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New strain of bluetongue spreads in the Netherlands
More than 700 Dutch farms have been affected by the outbreak.

UK farmers warned to remain vigilant.

A new strain of bluetongue virus (BTV-3) is quickly spreading between farms in the Netherlands, raising fears that it could reach the UK.

In response, Ruminant Health and Welfare (RH&W) has led a series of emergency meetings in the past week. More than 40 stakeholders and representatives from the farming industry across the UK have taken part in the discussions.

Farmers are being urged to source animals from Europe responsbily, proritise biosecurity, monitor livestock closely and report any signs of the disease.

Since first being identified in the Netherlands in early September, the BTV-3 strain has spread to more than 700 farms in the country. A new case has also recently been reported in Belgium.

Great Britain last experienced a major outbreak of bluetongue in 2007.

Dr Joseph Henry, president of the Sheep Veterinary Society and member of RH&W’s steering group, said: “What we are advising is three-fold. Farmers need to beware when buying animals in, especially from Europe, take action to report any signs of the disease, and at all times, remain vigilant.”

Another member of the RH&W steering group, Cat Mclaughlin,
chief animal health and welfare advisor for the National Farmers' Union, added: “Currently, there are no reports of the new strain in the UK. But it is felt that due to the nature of bluetongue’s ability to spread via infected midges, and current warm weather conditions, the risk of it reaching the UK is increasing, so we must adhere to advice and do all we can to keep it out.”

Bluetongue is a notifiable disease. Anyone suspecting a case must report it to the Animal and Plant Health Agency.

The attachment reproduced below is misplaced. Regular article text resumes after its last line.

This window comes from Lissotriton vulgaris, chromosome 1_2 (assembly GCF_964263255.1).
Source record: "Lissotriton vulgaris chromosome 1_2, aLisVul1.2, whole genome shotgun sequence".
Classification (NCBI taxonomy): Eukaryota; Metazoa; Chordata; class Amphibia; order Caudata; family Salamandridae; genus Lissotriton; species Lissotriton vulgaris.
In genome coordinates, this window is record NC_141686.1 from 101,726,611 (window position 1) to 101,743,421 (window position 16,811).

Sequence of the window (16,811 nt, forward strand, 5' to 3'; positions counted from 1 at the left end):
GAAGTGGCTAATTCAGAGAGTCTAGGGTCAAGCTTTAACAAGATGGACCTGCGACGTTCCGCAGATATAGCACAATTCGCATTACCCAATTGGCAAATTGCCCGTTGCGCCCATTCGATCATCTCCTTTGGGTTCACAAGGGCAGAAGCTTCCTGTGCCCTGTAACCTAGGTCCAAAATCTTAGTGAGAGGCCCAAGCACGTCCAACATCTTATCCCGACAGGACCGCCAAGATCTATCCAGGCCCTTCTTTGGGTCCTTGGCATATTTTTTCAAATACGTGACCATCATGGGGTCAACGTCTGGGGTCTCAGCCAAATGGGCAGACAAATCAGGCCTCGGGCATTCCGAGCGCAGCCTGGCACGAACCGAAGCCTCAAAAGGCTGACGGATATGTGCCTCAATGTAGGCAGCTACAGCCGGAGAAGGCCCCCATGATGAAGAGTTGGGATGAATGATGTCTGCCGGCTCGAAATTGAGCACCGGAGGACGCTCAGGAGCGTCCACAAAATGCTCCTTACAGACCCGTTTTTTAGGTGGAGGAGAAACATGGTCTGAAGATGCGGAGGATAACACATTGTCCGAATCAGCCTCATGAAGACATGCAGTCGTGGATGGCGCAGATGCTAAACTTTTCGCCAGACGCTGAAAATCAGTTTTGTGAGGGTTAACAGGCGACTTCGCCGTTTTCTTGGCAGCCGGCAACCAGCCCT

Image (C) Shutterstock

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Bristol uni celebrates 75 years of teaching vets

News Story 1
 The University of Bristol's veterinary school is celebrating 75 years of educating veterinary students.

Since the first group of students were admitted in October 1949, the school has seen more than 5,000 veterinary students graduate.

Professor Jeremy Tavare, pro vice-chancellor and executive dean for the Faculty of Health and Life Sciences, said: "I'm delighted to be celebrating Bristol Veterinary School's 75 years.

"Its excellence in teaching and research has resulted in greater understanding and some real-world changes benefiting the health and welfare of both animals and humans, which is testament to the school's remarkable staff, students and graduates." 

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News Shorts
RCVS HQ to temporarily relocate

The headquarters of the Royal College of Veterinary Surgeons (RCVS) is to move temporarily, ahead of its permanent relocation later in the year.

From Monday, 26 February 2024, RCVS' temporary headquarters will be at 2 Waterhouse Square, Holborn, London. This is within walking distance of its current rented offices at The Cursitor, Chancery Lane.

RCVS have been based at The Cursitor since February 2022, following the sale of its Westminster premises the previous March.

However, unforeseen circumstances relating to workspace rental company WeWork filing for bankruptcy means The Cursitor will no longer operate as a WeWork space. The new temporary location is still owned by WeWork.

RCVS anticipates that it will move into its permanent location at Hardwick Street, Clerkenwell, later on in the year.